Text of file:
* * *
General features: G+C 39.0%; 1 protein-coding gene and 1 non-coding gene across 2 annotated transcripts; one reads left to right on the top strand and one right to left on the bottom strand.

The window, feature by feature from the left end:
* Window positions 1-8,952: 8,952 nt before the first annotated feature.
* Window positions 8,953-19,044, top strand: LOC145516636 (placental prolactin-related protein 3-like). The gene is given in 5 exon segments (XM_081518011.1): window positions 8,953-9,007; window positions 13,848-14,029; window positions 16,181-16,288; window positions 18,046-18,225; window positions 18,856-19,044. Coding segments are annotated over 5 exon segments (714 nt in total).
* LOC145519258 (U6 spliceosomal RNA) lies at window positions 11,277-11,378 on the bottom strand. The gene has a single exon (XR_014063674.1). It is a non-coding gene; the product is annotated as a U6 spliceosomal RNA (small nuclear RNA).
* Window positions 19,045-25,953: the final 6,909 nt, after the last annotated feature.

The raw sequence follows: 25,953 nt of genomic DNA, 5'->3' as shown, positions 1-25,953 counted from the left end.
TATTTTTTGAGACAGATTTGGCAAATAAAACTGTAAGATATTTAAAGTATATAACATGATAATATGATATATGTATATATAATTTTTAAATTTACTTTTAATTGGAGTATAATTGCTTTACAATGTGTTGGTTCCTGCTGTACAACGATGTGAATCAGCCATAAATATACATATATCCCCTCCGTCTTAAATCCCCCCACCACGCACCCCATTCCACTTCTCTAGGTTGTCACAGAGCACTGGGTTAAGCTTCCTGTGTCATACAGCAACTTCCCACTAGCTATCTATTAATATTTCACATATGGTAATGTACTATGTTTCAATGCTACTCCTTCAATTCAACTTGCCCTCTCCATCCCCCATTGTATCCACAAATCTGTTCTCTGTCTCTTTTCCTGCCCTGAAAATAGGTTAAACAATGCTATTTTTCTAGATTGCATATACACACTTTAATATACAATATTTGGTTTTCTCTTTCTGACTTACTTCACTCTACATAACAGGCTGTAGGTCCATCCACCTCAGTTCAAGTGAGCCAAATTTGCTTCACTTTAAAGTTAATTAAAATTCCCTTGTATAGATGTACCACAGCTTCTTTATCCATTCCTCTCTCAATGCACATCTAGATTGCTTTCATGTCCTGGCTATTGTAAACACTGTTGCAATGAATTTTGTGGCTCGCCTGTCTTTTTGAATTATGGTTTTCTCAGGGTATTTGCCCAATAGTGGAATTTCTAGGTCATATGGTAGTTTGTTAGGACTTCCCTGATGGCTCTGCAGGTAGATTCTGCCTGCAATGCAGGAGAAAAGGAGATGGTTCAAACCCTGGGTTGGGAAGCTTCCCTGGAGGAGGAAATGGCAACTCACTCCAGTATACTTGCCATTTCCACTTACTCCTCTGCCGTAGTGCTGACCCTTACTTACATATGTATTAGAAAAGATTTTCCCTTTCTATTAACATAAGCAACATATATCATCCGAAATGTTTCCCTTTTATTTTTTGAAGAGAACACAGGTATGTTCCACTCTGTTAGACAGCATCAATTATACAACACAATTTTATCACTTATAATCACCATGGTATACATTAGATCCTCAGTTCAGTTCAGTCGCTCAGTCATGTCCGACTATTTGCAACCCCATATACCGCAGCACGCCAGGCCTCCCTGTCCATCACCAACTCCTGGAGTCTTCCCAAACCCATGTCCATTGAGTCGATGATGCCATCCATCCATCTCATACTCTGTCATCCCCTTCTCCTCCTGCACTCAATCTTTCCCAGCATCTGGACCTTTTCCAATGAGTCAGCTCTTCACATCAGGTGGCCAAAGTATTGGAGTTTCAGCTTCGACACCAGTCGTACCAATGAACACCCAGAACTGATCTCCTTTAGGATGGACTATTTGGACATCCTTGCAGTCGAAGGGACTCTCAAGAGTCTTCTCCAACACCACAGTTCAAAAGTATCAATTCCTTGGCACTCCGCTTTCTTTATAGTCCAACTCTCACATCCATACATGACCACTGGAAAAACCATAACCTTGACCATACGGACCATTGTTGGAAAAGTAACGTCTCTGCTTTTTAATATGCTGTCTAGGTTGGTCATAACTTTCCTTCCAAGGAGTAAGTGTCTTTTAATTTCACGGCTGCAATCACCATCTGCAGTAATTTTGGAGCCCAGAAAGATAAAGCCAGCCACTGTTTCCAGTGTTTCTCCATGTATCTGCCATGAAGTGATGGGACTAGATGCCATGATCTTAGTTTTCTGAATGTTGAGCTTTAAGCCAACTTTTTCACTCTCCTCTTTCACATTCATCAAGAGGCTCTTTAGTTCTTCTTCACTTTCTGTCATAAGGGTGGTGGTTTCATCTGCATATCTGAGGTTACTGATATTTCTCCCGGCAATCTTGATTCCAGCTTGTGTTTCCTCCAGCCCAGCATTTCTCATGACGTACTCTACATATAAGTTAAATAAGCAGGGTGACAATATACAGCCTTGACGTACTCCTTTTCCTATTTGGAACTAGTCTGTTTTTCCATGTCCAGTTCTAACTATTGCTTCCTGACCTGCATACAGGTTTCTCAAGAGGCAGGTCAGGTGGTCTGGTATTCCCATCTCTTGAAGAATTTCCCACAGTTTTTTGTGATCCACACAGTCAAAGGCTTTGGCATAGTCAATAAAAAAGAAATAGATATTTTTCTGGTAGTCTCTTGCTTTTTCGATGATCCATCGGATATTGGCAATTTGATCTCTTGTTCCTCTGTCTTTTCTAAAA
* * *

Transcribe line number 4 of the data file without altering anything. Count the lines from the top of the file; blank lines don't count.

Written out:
* Window positions 8,953-19,044, top strand: LOC145516636 (placental prolactin-related protein 3-like). The gene is given in 5 exon segments (XM_081518011.1): window positions 8,953-9,007; window positions 13,848-14,029; window positions 16,181-16,288; window positions 18,046-18,225; window positions 18,856-19,044. Coding segments are annotated over 5 exon segments (714 nt in total).